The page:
Monday, August 11, 2008

Hirano Aya to Work With Morning Musume Producer Tsunku

Tsunku with AyaHirano Aya and music writer/producer Tsunku つんく♂ will work together on the ED to the fall anime Hyakko. (mouseover photos for captions, click to enlarge)

Tsunku (39) is the writer/producer behind Morning Musume and all the Hello! Morning groups, including Berryz Koubou, °C-ute, Buono!, and Canary Club. His happy girl-pop is very unlike the punky music Aya has been tending toward, so it will be interesting to see what they come up with.

The OP will also be by Tsunku, but with Ogawa Mana (15) 小川真奈 of Canary Club doing the singing.

Ogawa Mana, Tsunku, Aya (l-r)Tsunku is one of the biggest names in the Japanese music industry, having risen from being a performer himself to be about the most successful producer in the industry, with his stable of young girls and string of hits. People criticize his bouncy bubble-gum music and gangs of little-girl idols, but he is laughing all the way to the bank.

Hyakko ヒャッコ is a school comedy centering around a group of four misfit girls. The girls will be played by Hirano Aya, Orikasa Fumiko, Neya Michiko, and Ochiai Yurika. This is a very varied cast, with 20-year-old idol seiyuu Hirano-san playing the innocent transfer student Ayumi; top seiyuu Orikasa-san (34) playing irrepressibly happy and aggressive Torako; old pro Neya-san (42, she was Riza Hawkeye in FMA and Melissa Mao in FMP) playing bossy Tatsuki; and tiny-voiced Ochiai-san (26) playing strong, silent Suzume.

Aya at a press conferenceI am happy to see Ochiai Yurika getting more roles. She is a capable voice but has been a pariah in the industry for a few years, probably because of her emotional nature and her popular blog detailing all her misfortunes and complaints, sometimes in several posts a day -- and probably also because of the nude photo shoots she did as a teen.

Orikasa Fumiko's role seems like it could be a variation on her work as Miu in Ichigo Mashimaro. And that can't be bad, since Miu was one of the best comic performances I've heard.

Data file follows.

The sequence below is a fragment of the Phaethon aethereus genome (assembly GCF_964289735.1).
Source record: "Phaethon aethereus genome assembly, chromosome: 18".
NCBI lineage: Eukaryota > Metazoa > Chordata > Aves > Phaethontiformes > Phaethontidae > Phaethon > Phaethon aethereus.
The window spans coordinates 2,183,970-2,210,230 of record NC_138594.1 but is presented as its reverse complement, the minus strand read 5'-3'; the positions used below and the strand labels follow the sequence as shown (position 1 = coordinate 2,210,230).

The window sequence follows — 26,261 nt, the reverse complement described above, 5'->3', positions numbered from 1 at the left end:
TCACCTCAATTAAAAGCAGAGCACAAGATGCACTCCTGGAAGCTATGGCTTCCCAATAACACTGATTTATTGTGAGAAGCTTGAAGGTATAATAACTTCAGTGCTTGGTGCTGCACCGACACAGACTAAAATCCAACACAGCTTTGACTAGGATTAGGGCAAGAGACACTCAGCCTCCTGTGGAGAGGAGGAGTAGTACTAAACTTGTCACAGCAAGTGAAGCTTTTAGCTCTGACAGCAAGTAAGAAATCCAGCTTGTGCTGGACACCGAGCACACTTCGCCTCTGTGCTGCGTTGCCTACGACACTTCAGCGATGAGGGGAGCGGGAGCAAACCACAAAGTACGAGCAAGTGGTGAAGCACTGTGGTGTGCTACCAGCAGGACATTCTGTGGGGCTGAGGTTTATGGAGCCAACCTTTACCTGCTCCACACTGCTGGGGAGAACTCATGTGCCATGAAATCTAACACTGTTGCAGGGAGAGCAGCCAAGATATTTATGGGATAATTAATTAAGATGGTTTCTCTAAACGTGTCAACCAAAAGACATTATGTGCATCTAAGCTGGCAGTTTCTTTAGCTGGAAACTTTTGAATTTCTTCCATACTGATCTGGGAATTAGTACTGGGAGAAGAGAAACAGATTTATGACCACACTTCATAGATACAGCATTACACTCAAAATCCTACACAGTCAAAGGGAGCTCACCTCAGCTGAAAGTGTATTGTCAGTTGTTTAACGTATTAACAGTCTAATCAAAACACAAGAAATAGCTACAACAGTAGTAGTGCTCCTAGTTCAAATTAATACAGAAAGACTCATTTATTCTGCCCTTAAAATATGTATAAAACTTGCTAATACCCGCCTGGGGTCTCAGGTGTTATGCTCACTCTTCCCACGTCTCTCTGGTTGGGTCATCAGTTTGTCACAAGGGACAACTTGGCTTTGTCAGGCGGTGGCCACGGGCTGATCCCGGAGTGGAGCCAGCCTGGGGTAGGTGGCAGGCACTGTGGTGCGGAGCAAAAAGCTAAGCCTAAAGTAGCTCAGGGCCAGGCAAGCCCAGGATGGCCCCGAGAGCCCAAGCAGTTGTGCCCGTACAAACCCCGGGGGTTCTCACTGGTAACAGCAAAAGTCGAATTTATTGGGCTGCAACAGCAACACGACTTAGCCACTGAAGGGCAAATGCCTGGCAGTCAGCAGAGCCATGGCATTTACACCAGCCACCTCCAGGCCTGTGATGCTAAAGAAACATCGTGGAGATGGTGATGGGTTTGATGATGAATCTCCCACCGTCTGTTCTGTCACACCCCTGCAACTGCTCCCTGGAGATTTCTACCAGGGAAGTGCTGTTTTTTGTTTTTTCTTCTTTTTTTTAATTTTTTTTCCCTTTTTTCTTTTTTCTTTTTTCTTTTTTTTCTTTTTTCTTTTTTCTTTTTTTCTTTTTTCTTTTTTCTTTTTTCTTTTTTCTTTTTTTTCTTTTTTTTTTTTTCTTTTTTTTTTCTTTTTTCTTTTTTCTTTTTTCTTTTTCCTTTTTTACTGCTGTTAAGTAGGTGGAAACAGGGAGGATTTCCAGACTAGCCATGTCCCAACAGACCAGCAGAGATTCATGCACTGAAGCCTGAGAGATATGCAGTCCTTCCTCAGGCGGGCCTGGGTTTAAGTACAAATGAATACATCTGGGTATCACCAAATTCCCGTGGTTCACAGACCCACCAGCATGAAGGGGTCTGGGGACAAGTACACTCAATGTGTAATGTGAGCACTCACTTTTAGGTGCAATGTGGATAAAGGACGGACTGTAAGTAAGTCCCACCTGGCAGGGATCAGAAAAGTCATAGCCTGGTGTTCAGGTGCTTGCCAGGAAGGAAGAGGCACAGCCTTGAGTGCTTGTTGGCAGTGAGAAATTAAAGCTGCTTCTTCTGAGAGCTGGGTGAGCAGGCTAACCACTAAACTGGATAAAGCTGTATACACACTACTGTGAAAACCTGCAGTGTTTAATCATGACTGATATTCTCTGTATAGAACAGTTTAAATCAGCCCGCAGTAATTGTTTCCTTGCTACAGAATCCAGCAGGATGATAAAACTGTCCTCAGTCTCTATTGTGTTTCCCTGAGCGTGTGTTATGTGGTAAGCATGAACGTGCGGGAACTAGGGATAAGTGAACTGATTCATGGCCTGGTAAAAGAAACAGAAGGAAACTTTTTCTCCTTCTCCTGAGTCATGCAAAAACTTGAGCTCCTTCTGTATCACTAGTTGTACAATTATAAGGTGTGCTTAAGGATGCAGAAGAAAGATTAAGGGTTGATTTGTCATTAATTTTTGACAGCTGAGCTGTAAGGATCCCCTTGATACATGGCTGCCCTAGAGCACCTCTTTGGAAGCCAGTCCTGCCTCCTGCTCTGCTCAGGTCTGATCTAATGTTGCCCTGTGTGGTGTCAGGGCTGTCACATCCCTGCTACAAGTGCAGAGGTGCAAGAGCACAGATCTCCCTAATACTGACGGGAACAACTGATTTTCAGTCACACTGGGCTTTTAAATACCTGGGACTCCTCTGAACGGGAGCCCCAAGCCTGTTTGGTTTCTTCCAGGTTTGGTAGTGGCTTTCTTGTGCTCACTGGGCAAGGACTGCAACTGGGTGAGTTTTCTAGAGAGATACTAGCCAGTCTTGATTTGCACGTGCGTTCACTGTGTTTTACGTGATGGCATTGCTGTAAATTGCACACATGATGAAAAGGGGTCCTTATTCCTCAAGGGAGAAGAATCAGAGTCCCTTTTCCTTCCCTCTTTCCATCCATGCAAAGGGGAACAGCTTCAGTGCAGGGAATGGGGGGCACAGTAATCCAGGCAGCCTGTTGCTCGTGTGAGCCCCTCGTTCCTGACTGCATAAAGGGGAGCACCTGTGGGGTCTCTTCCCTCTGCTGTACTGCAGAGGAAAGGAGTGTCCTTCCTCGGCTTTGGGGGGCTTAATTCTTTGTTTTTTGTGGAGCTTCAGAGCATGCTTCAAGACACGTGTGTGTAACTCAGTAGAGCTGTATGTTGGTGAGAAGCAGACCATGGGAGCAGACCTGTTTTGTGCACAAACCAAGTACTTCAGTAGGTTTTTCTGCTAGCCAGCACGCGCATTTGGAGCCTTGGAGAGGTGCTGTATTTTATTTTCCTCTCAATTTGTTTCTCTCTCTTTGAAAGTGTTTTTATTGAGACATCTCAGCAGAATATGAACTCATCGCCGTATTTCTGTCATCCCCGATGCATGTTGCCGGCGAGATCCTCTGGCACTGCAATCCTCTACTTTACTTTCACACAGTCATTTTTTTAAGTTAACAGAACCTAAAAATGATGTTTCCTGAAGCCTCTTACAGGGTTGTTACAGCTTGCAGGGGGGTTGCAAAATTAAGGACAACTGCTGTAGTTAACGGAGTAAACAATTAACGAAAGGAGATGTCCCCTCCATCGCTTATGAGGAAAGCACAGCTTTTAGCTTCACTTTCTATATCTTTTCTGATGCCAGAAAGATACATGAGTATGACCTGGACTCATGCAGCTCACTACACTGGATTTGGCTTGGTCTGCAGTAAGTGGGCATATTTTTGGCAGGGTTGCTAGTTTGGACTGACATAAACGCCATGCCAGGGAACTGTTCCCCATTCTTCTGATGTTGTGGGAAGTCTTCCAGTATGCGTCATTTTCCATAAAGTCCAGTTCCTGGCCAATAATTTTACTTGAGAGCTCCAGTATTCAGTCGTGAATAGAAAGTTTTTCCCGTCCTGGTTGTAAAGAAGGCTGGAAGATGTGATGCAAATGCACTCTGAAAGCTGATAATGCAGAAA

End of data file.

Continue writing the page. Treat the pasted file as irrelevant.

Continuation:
9 comments:

Anonymous said...

Actually, the official site lists Neya Michiko as Tatsuki and Ochiai Yurika as Suzume, which makes more sense. But given that Suzume almost never opens her mouth, I'm not sure how much of an opportunity it is for her seiyuu... Also, three other classmates will be voiced by Kuwashima Houko, Horie Yui and Kaida Yuko, and I think we can expect a few other famous names to pop up later.
I'm quite surprised to see so many big names in the cast (plus Tsunku) for a slice-of life anime adapted from a manga that runs in a web magazine. I've no idea of how popular the manga is, but it's reassuring to see so many good news.
Anyway, if it's anything like the manga and with such a cast, this looks like it could become a good show.

hashihime said...

@anonymous -- Thanks for that. Corrected. Now I'd better let ANN know the two are listed backwards there.

I hadn't been aware of the net comic thing. Here's the FlexComix home page, and here's the Hyakko homepage. It looks as if you pay $3 a month to join "Yahoo Premium" in order to read the comics online. But since I can't find any links for individual chapters, I suspect it's not available online overseas.

Giving Yurishii a role, but not one that requires much speaking, actually makes sense to me, since she is in such illustrious company.

Anonymous said...

hashihime : No problem !
The first and latest chapter (and a couple of random others) are hosted on Yahoo! Comics. Here's the link : http://comics.yahoo.co.jp/magazine/blood/hixyaxtu02_bknum_0001.html
Apparently, it works only with Internet Explorer. Either that or I didn't try hard enough...

savofenno said...

This is not surprising by any means, since Hirano Aya has recently appeared in many Hello Project-related TV shows, such as Midtown (by former Morning Musume Leader Yaguchi Mari).